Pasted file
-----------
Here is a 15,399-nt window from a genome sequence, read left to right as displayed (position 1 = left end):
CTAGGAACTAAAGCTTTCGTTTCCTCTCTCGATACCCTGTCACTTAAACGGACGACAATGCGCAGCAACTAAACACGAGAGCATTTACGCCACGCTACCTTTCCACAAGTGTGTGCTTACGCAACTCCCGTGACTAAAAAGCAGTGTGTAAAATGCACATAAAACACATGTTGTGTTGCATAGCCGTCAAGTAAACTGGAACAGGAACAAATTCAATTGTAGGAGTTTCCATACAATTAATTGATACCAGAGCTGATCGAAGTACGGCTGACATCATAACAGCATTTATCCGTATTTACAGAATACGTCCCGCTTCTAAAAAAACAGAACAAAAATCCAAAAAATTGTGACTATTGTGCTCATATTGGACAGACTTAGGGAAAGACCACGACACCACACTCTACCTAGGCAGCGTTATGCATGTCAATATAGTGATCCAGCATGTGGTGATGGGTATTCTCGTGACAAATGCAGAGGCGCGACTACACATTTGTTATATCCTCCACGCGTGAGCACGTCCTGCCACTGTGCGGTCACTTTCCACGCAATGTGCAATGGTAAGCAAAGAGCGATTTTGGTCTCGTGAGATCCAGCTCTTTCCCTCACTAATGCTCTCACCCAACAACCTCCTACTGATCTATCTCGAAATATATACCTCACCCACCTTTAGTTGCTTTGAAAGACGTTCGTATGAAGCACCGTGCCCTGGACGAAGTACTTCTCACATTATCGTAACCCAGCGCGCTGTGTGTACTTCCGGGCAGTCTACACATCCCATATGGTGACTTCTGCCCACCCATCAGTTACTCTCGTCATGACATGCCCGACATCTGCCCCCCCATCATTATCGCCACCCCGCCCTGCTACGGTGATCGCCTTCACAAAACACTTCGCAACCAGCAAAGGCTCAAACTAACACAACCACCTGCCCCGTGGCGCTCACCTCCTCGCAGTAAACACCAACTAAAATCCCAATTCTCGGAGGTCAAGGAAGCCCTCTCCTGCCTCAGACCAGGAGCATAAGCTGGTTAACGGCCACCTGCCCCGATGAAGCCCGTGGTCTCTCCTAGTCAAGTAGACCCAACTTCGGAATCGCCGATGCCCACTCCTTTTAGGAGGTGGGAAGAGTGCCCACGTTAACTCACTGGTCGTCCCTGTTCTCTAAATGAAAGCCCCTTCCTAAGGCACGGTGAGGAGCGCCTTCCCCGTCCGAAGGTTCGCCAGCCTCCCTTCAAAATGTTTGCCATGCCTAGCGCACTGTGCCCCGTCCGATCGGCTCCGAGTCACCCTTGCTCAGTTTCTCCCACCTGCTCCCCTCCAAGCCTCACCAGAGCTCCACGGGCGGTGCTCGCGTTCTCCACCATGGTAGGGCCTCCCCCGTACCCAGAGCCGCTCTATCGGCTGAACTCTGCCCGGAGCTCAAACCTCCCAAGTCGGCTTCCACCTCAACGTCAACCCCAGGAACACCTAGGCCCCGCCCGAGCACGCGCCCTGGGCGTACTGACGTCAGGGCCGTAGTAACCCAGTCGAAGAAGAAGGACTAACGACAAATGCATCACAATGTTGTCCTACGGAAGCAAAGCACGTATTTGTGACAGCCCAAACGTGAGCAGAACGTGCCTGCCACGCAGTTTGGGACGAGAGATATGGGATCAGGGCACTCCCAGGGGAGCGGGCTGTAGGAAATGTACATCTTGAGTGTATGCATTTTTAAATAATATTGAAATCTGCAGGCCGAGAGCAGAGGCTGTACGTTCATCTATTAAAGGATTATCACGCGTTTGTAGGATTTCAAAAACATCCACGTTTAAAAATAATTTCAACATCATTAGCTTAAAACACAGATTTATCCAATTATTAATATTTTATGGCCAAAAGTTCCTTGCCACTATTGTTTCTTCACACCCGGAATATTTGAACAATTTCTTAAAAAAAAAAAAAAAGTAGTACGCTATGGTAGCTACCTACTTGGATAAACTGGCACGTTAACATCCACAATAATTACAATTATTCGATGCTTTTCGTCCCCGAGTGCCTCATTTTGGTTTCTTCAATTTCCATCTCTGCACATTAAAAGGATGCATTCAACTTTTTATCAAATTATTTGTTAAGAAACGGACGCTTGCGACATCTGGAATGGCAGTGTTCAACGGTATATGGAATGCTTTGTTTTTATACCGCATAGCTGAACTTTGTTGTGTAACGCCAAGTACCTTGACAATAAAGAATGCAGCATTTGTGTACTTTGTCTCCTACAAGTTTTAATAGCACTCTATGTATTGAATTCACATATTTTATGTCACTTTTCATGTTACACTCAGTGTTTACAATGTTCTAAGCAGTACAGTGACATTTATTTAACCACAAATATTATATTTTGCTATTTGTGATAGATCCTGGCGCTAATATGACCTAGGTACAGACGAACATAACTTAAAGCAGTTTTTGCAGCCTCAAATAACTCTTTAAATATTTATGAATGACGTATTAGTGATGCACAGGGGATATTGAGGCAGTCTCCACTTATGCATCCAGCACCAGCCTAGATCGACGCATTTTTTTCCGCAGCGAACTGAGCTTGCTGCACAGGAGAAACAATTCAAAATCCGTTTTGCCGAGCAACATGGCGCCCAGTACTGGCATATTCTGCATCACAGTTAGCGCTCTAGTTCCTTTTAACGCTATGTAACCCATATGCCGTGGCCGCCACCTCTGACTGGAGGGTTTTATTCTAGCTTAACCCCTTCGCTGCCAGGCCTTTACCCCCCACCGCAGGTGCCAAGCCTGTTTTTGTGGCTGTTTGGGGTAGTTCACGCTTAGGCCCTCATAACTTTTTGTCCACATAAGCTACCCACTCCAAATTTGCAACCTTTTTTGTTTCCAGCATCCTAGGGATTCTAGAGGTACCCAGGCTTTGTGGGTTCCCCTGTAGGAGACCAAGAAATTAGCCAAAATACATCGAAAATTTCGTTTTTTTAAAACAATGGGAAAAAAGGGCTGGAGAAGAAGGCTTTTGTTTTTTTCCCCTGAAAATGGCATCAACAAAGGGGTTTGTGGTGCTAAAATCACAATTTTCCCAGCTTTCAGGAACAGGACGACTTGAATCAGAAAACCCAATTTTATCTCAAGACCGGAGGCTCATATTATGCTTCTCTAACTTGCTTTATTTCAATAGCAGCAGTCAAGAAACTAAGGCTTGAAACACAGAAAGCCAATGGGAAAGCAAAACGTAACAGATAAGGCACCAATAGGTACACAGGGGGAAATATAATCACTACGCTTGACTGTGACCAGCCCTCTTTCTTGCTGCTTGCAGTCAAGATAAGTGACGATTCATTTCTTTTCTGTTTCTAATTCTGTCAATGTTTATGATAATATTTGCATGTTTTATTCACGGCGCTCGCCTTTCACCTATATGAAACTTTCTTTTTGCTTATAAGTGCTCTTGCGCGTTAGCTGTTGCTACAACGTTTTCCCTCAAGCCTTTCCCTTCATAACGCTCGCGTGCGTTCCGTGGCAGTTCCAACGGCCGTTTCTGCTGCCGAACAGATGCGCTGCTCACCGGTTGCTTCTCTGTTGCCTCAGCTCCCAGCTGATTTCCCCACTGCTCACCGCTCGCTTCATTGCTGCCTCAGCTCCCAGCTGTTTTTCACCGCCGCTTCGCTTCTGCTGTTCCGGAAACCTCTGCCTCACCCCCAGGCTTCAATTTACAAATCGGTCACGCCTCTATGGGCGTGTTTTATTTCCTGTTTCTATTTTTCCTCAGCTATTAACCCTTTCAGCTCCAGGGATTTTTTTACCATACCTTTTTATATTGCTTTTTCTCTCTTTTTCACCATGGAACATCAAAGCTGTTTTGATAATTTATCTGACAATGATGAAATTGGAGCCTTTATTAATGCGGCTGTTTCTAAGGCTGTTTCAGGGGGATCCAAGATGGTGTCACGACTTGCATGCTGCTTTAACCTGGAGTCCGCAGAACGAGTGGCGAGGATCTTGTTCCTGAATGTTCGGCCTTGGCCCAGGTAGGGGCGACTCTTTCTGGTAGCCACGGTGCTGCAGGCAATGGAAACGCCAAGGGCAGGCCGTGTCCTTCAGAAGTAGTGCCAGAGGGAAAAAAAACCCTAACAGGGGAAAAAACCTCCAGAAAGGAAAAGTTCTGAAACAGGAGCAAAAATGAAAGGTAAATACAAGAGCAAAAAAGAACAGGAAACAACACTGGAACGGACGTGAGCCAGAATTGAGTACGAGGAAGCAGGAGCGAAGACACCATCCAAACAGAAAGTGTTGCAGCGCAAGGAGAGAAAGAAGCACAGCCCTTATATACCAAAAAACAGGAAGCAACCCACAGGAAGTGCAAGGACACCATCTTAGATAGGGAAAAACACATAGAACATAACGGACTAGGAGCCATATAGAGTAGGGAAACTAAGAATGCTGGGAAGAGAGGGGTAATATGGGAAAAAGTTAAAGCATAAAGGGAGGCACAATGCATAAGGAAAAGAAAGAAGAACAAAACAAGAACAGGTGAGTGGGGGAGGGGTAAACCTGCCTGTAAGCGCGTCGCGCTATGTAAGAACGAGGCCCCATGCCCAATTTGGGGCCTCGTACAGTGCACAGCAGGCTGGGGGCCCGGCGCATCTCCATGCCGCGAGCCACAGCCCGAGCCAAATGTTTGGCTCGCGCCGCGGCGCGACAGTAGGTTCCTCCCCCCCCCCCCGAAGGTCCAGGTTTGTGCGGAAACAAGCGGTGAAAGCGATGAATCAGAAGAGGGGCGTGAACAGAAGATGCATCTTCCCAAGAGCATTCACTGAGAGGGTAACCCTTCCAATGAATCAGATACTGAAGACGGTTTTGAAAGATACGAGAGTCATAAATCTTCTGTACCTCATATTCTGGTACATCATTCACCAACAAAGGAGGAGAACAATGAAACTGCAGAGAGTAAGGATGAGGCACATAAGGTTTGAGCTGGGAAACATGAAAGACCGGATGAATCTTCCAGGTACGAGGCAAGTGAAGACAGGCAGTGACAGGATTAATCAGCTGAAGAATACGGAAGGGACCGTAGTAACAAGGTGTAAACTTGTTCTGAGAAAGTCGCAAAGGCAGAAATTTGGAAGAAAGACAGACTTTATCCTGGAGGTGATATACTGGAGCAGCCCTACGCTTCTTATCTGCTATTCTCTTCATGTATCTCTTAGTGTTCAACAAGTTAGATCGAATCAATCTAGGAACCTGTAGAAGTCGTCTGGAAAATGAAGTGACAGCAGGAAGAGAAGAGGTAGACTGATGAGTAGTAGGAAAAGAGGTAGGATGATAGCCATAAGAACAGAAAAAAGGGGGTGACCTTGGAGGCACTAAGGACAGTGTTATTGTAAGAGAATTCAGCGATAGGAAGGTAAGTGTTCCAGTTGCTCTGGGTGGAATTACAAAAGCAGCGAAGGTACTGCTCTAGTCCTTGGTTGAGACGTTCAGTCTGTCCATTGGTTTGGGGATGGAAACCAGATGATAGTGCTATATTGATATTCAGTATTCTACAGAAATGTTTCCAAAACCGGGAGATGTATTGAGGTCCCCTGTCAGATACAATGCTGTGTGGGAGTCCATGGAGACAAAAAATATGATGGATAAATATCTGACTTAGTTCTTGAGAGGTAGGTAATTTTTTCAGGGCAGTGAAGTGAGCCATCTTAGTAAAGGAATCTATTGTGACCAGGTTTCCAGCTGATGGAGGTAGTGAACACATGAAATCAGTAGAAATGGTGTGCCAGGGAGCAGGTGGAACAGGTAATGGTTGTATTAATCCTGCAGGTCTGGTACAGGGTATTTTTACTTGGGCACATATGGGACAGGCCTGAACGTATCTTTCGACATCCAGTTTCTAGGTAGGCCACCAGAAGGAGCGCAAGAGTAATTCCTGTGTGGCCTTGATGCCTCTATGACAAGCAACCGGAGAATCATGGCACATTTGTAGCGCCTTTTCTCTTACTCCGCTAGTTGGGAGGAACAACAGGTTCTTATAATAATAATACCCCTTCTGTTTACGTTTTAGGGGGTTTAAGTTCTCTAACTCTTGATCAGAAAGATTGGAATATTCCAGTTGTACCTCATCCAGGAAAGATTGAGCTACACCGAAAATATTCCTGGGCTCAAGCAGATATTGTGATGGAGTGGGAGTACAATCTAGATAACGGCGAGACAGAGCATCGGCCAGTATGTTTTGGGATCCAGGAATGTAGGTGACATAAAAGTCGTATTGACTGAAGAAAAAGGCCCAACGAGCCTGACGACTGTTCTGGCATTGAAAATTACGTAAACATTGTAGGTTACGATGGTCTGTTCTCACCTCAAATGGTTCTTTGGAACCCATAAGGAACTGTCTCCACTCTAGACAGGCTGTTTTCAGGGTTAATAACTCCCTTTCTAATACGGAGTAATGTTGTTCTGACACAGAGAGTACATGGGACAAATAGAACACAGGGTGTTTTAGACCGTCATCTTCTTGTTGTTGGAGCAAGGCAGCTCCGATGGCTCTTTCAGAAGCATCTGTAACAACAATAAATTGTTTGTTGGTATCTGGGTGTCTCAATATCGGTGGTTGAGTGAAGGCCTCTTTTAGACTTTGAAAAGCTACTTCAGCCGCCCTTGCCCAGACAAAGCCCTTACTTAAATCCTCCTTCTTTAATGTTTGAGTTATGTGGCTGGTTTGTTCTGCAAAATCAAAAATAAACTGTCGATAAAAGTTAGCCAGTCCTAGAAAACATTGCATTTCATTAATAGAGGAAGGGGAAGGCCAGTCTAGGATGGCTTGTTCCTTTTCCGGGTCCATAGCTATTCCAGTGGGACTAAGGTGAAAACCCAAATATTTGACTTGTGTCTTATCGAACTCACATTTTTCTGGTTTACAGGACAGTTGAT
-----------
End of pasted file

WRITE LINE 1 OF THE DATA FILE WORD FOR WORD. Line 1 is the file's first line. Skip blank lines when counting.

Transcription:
Here is a 15,399-nt window from a genome sequence, read left to right as displayed (position 1 = left end):